International anti-corruption efforts have helped build an environment where “corruption is no longer widely seen as an accepted cost of doing business,” Attorney General Eric Holder said yesterday. For companies that come under investigation for bribery, this global anti-bribery push means a broader set of possible penalties.
The U.S. remains the world’s bribery policeman, but other countries are joining in the patrol. For instance, France-based Total SA agreed earlier this year to a $398 million settlement with U.S. regulators, but the company and its chief executive still faced prosecution in France. A French court later acquitted the defendants. “The enforcement that’s out there, including the arrest of executives, is certainly catching the eye of multinational companies,” said Paul E. Pelletier, member at Mintz Levin Cohn Ferris Glovsky and Popeo P.C. and former principal deputy chief of the Justice Department’s criminal division’s fraud section.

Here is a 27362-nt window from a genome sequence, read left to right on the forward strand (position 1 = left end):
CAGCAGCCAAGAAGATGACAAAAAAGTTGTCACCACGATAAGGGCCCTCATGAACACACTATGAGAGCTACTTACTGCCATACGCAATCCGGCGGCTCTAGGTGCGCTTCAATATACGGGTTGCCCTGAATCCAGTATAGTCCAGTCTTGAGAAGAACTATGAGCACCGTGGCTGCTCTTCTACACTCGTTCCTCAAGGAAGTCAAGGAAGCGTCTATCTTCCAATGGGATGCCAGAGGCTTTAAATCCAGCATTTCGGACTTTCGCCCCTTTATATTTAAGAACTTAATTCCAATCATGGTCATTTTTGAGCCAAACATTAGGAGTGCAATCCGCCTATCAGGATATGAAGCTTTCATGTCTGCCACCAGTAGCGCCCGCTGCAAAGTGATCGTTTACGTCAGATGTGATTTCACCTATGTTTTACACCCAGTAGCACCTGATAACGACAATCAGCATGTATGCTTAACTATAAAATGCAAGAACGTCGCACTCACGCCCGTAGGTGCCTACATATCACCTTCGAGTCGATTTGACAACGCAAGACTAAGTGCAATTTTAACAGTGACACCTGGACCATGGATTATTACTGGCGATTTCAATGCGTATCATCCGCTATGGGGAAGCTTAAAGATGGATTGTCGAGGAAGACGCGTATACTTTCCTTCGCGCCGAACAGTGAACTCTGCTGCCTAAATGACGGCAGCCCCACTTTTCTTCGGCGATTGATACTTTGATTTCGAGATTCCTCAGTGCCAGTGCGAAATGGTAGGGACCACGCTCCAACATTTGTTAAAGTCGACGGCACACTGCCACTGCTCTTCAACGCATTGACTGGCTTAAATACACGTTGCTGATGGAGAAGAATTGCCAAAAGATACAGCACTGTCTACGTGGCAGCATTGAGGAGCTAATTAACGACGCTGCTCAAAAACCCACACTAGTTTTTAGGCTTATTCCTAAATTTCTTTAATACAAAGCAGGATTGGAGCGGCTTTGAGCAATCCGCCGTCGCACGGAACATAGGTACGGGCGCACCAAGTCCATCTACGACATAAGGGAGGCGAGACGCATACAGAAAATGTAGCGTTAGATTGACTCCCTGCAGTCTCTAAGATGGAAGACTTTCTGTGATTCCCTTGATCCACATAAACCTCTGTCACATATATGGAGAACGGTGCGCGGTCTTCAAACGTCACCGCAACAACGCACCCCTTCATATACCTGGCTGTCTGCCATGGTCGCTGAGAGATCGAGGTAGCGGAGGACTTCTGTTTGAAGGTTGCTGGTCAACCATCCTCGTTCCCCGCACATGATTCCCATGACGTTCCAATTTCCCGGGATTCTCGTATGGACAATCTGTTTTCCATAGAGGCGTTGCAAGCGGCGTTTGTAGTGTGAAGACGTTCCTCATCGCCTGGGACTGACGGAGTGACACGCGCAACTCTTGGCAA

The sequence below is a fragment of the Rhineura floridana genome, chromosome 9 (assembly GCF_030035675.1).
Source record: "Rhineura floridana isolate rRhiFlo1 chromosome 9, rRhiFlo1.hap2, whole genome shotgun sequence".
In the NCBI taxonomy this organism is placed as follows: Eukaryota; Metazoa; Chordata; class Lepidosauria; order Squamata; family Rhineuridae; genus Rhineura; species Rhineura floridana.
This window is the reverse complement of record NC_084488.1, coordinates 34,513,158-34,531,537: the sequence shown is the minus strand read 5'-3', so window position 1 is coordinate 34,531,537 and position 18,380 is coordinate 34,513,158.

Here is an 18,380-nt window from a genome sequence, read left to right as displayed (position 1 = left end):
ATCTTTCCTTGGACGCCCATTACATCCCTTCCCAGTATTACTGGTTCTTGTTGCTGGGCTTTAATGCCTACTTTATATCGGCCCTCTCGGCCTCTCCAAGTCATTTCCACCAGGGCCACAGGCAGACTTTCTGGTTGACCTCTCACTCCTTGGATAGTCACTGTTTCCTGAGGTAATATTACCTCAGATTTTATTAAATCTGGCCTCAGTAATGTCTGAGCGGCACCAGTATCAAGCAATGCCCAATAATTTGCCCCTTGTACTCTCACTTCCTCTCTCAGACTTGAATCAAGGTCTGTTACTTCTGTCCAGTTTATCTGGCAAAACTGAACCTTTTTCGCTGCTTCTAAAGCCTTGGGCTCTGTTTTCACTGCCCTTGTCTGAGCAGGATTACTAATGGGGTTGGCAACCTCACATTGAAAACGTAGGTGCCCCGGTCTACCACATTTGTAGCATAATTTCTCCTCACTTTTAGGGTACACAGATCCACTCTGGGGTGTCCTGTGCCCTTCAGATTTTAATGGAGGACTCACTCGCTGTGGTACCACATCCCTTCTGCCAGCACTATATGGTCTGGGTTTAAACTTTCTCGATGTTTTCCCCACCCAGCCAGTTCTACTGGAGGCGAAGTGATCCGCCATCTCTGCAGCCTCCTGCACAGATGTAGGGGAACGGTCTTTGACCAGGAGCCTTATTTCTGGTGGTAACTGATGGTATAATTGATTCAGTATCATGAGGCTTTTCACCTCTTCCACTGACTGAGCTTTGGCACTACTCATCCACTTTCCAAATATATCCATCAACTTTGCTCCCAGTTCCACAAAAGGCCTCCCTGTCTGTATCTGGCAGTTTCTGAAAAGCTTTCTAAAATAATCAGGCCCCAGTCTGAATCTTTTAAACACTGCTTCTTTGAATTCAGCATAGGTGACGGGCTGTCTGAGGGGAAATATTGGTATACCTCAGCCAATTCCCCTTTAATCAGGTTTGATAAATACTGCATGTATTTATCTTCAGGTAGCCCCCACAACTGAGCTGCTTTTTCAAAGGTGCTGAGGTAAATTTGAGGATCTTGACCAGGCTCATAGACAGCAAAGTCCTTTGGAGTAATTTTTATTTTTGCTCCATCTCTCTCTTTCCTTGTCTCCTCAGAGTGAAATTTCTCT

This means global companies face anti-bribery sanctions, like criminal prosecutions, fines and debarment, some of which U.S. regulators rarely use. “Many U.S. and foreign companies and their subsidiaries already face considerable FCPA exposure. Now they face an additional increase in international exposure,” said Adam Lurie, partner at Cadwalader Wickersham & Taft LLP and former Justice Department senior counsel.